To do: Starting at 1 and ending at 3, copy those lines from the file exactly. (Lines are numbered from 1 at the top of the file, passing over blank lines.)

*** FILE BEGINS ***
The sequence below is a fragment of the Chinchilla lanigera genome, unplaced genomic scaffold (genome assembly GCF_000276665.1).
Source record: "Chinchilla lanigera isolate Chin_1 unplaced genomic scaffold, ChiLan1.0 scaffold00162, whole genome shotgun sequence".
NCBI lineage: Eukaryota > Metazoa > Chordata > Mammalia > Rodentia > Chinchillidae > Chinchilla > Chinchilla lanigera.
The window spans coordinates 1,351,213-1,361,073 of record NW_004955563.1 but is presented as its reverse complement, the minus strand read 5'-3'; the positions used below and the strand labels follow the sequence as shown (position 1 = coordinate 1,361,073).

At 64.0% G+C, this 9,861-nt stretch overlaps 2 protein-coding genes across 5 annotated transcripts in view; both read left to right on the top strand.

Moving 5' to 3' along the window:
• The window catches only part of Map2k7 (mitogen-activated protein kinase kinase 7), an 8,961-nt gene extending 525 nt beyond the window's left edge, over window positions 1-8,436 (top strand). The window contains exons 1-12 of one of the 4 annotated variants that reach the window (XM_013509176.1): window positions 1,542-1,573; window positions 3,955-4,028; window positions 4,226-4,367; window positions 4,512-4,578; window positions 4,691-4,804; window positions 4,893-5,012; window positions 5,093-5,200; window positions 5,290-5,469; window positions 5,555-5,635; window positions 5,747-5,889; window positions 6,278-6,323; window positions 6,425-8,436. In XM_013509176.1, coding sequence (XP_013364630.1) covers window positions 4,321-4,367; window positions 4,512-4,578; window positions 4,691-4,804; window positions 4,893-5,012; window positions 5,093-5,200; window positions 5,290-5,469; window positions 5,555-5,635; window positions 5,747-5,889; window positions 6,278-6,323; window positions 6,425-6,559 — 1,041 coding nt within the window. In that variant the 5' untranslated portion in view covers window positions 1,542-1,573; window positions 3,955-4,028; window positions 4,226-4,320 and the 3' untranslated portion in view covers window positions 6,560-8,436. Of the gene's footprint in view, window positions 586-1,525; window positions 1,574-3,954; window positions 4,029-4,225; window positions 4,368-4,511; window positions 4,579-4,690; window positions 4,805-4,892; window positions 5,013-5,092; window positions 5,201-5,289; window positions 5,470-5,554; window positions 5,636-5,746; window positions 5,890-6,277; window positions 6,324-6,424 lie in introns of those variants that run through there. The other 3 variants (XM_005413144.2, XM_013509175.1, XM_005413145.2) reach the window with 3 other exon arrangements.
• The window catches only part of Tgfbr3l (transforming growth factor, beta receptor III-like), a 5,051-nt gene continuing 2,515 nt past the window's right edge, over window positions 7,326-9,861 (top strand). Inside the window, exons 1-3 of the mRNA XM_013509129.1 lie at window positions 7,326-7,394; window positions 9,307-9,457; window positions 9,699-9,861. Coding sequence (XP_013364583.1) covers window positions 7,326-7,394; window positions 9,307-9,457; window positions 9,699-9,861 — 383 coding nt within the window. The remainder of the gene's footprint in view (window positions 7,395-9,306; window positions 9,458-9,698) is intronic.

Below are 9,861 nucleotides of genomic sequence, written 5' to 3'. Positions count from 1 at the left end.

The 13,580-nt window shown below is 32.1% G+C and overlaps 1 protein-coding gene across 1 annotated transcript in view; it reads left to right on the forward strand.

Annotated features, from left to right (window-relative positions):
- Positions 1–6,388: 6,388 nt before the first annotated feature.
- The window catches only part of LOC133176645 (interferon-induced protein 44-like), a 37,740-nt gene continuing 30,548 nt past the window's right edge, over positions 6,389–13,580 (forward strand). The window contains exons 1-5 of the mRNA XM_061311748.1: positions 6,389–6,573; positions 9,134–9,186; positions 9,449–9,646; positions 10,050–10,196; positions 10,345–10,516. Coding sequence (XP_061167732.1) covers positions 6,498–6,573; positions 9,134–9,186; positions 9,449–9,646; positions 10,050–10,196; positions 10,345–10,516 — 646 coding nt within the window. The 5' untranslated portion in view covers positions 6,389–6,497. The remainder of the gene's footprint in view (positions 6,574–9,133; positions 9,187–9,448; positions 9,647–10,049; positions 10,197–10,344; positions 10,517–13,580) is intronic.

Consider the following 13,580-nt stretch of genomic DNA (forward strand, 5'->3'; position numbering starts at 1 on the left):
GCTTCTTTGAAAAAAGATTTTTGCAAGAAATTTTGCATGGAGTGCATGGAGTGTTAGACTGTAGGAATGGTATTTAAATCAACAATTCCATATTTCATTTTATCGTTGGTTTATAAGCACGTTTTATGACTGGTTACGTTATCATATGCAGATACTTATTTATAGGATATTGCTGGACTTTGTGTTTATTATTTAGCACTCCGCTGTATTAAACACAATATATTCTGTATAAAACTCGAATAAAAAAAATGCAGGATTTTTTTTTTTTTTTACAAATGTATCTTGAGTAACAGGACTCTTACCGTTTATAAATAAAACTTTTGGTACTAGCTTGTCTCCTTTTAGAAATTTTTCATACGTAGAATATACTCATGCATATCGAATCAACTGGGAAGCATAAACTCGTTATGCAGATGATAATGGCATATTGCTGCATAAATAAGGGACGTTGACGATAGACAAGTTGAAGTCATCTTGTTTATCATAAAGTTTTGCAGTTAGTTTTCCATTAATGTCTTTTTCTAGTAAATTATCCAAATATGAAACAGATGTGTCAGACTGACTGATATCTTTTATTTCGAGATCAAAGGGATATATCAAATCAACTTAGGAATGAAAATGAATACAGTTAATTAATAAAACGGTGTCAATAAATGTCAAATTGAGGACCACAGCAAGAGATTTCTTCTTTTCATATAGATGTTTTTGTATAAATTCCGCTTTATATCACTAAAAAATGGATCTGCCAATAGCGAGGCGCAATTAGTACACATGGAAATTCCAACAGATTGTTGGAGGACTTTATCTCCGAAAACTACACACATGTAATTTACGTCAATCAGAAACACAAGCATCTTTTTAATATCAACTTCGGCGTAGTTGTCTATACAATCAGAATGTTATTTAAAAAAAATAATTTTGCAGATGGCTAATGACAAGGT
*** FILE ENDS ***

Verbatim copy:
The sequence below is a fragment of the Chinchilla lanigera genome, unplaced genomic scaffold (genome assembly GCF_000276665.1).
Source record: "Chinchilla lanigera isolate Chin_1 unplaced genomic scaffold, ChiLan1.0 scaffold00162, whole genome shotgun sequence".
NCBI lineage: Eukaryota > Metazoa > Chordata > Mammalia > Rodentia > Chinchillidae > Chinchilla > Chinchilla lanigera.